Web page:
On September 27, 2010, President Obama signed into law the Small Business Jobs Act of 2010, which includes several provisions aimed at helping small businesses. Among these provisions is a temporary amendment to Section 1202 of the Internal Revenue Code of 1986, as amended (the “Code”), which permits the potential exclusion of 100 percent of a non-corporate taxpayer’s gain from the sale of qualified small business stock (“QSBS”) acquired after September 27, 2010 and before January 1, 2011, and which is held for more than five years. The exclusion applies for purposes of both the regular federal income tax and the alternative minimum tax, which is a significant departure from prior law, which allowed only a 50 percent exclusion (or 75 percent in the case of QSBS purchased after February 17, 2009 and prior to January 1, 2011) and treated a portion of the excluded gain as a preference item for purposes of the alternative minimum tax.

In general, QSBS is stock that is acquired (i) at original issuance by a non-corporate taxpayer in exchange for property or services; and (ii) with respect to a “C corporation” that conducts a “qualified small business.” A “qualified small business” cannot have aggregate gross assets in excess of $50 million (at any time prior to or immediately following the issuance of its stock), and must also satisfy an “active business requirement.” The “active business requirement” is satisfied if the corporation uses at least 80 percent of its assets, measured by value, in the active conduct of one or more “qualified trades or businesses.” For this purpose, the statute provides a non-exclusive list of businesses that do not constitute a “qualified trade or business,” including a professional service business, an oil and gas production or extraction business, a banking, financing, leasing or investing business, a hotel, motel or real estate rental business, or similar businesses.

In addition to the above requirements, the exclusion set forth in Code Section 1202 is also subject to the following additional general limitations:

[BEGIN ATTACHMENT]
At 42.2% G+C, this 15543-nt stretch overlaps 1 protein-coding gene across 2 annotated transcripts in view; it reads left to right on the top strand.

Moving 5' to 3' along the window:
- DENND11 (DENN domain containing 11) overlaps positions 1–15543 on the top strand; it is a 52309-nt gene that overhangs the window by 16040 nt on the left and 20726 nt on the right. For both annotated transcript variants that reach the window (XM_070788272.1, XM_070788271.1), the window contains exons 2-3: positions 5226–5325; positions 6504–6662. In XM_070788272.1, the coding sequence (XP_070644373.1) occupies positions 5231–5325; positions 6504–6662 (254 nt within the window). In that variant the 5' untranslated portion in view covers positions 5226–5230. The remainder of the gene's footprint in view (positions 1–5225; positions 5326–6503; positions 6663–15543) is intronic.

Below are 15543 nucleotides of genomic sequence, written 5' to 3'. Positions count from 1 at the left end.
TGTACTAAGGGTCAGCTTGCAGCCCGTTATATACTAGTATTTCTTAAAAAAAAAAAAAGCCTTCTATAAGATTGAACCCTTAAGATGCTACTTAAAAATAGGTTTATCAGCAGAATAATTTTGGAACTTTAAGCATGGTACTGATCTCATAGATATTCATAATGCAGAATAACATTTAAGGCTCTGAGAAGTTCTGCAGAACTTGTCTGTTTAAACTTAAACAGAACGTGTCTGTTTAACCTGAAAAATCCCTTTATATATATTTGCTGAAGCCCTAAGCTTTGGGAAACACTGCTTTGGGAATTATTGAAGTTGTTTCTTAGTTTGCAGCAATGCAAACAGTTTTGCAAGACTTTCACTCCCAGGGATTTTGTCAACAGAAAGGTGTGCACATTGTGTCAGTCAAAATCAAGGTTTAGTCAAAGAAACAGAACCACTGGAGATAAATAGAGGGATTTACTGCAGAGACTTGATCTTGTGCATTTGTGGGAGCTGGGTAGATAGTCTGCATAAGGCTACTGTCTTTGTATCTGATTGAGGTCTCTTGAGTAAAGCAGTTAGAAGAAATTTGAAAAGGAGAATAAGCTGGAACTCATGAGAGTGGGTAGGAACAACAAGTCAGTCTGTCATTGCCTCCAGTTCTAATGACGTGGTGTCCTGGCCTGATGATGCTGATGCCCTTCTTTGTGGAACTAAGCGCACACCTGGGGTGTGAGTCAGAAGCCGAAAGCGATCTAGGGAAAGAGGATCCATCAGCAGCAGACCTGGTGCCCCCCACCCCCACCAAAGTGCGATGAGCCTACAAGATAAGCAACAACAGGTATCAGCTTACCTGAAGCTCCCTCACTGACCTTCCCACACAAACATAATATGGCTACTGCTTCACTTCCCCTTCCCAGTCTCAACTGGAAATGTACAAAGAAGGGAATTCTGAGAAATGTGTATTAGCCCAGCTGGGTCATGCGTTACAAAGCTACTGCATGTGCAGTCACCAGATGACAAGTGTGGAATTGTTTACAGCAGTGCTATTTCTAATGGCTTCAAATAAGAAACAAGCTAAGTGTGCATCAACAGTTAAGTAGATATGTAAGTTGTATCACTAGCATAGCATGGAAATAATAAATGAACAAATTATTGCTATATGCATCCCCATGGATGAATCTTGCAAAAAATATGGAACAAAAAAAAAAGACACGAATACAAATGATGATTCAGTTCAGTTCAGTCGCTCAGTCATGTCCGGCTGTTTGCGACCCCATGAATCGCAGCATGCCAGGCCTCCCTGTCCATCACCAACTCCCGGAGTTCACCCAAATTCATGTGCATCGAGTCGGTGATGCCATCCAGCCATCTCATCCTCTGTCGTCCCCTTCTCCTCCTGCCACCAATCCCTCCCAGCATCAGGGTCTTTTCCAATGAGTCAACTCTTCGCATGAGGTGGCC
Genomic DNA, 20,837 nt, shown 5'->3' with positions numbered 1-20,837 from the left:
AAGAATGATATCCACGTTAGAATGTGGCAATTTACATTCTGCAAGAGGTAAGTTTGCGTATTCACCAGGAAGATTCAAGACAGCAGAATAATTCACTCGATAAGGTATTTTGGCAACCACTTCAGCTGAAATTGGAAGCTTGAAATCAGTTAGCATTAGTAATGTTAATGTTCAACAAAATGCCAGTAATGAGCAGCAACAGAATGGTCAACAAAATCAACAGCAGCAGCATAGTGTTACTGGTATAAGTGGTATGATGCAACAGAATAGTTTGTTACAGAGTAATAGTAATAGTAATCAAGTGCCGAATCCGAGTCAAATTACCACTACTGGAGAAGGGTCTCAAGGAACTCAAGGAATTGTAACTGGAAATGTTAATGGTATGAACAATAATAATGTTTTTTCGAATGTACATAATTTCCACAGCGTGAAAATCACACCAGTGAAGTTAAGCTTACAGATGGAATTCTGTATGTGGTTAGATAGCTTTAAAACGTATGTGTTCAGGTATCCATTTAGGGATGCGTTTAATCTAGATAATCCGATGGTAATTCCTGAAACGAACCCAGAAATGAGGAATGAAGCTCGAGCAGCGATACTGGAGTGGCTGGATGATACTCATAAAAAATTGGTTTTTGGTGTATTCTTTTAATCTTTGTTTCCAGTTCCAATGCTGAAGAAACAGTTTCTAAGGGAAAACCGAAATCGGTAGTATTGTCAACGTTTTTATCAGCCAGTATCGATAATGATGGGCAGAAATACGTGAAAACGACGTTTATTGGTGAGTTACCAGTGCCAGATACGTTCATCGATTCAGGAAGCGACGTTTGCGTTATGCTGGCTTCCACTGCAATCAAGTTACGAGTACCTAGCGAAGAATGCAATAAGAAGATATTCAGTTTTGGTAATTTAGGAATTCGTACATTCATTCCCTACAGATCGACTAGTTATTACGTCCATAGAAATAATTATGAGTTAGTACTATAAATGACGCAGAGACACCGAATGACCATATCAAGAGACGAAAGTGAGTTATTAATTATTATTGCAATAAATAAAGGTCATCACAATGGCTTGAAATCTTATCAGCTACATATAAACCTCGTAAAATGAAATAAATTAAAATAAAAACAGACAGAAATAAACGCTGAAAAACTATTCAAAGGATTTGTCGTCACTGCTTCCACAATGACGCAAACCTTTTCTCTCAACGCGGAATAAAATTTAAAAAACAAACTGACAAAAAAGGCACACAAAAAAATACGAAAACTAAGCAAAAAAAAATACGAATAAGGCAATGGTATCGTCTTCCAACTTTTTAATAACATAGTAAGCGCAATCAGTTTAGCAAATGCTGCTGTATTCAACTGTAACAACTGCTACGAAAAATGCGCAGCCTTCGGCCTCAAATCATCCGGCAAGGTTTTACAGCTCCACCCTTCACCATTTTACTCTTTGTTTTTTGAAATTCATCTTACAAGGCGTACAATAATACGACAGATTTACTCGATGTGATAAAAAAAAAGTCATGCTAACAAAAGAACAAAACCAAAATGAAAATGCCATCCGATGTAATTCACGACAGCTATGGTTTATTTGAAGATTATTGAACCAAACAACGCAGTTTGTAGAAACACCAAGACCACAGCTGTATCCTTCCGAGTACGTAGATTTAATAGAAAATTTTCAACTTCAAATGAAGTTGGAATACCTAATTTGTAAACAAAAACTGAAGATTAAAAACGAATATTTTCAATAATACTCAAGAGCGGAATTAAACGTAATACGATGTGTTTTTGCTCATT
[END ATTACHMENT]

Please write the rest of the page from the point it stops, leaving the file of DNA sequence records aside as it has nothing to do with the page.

• the QSBS must be held for at least five (5) years prior to its disposition; and
  • the aggregate gain that can be excluded by any single taxpayer with respect to QSBS held with respect to a particular issuer is generally limited to the greater of either (i) $10 million or (ii) ten times the aggregate adjusted bases of the QSBS held by the taxpayer.

For purposes of the exclusion calculation described in the second bullet point above, it is important to note that if QSBS is acquired in exchange for property, then the adjusted basis of such QSBS will generally be no less than the fair market value of the property contributed (regardless of the taxpayer’s actual cost basis in such property).

As a result of the new temporary amendments to Code Section 1202 , investing in a qualified small business has the potential to deliver significant tax incentives to non-corporate taxpayers and investors. However, because the benefits are only available with respect to QSBS investments made by the end of 2010, non-corporate taxpayers need to act quickly. Readers of this alert should feel free to contact one of the attorneys listed in the margin to discuss the recent amendments to Code Section 1202 and how such amendments might potentially apply to their own individual facts and circumstances.